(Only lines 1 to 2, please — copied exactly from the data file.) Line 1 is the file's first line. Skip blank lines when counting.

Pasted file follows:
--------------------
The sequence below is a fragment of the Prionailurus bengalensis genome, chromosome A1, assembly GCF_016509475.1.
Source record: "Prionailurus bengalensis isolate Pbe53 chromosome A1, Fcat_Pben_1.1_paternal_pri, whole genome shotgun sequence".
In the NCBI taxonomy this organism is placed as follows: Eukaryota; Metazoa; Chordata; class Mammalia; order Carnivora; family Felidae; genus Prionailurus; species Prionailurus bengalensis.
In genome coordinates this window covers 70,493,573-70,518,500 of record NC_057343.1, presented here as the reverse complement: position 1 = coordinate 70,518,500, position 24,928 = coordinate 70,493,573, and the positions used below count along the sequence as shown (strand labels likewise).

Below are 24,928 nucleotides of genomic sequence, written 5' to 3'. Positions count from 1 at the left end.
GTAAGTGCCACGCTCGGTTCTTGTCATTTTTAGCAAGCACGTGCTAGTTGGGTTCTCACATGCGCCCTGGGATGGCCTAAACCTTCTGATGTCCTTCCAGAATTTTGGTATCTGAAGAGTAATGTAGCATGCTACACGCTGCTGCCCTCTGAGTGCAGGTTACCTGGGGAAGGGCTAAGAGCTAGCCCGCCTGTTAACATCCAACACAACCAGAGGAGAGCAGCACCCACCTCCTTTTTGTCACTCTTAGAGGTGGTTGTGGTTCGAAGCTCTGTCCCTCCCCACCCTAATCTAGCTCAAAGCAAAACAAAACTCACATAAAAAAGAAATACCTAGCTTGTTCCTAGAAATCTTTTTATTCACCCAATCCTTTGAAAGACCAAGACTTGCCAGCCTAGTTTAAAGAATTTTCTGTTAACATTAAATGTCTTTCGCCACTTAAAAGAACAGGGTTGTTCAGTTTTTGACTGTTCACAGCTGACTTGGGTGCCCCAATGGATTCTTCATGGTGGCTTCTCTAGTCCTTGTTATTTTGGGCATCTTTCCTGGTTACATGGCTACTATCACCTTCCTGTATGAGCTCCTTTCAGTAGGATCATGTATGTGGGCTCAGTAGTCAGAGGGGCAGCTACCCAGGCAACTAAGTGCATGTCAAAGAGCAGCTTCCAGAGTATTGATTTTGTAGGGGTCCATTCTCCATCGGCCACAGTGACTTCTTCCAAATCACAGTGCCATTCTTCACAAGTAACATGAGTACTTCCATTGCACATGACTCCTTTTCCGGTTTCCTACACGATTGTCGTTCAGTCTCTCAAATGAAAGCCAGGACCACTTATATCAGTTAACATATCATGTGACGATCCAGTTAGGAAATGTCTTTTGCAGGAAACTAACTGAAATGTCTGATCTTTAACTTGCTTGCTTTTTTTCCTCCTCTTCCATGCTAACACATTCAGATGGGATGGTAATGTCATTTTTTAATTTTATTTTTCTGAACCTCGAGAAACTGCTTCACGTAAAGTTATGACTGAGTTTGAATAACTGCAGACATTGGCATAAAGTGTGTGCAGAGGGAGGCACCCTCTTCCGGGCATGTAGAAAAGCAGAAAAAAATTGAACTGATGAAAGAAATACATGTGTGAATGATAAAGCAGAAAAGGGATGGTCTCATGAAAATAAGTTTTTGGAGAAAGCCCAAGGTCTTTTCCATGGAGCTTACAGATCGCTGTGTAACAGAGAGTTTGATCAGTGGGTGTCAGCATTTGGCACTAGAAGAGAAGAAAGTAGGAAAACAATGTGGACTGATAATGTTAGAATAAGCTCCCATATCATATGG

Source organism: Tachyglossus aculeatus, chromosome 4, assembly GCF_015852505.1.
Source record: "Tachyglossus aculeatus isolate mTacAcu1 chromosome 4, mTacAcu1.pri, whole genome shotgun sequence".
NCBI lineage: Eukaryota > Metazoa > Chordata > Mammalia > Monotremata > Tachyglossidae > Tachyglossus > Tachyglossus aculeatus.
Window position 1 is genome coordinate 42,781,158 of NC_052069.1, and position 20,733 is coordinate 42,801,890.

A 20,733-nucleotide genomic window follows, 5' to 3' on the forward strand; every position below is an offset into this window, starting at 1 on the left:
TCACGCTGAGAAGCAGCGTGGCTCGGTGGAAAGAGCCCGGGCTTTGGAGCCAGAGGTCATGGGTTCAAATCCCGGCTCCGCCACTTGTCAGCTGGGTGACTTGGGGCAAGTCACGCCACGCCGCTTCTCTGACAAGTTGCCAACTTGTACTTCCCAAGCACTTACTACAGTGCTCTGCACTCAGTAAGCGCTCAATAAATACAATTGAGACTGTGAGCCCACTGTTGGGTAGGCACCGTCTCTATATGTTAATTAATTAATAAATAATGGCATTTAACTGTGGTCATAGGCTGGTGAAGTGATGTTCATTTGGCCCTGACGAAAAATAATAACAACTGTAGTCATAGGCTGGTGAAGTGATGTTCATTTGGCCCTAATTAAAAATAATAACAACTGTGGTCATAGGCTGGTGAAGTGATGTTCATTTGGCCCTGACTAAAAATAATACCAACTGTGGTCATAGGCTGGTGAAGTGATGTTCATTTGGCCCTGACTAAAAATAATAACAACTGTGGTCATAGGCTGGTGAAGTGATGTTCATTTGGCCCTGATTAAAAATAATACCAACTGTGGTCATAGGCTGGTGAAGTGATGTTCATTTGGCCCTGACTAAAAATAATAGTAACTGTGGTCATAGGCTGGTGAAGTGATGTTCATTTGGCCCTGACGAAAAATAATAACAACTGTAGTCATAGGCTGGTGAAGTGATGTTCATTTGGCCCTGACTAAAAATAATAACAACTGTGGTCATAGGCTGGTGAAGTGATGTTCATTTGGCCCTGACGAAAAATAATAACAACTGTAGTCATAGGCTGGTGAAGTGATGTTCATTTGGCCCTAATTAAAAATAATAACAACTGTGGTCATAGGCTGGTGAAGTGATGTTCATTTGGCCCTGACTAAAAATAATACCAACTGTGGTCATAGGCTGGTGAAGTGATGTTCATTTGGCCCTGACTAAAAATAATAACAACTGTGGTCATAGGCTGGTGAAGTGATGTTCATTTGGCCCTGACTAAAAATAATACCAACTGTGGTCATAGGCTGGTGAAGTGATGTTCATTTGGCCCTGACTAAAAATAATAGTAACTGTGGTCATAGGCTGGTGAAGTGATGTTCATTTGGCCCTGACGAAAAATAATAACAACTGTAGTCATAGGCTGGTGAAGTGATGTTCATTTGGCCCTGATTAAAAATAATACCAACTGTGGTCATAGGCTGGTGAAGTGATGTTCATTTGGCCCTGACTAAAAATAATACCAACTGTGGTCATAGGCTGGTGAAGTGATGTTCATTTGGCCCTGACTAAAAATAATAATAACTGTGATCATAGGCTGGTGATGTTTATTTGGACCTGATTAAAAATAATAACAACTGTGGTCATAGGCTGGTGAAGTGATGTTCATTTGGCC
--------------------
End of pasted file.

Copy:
The sequence below is a fragment of the Prionailurus bengalensis genome, chromosome A1, assembly GCF_016509475.1.
Source record: "Prionailurus bengalensis isolate Pbe53 chromosome A1, Fcat_Pben_1.1_paternal_pri, whole genome shotgun sequence".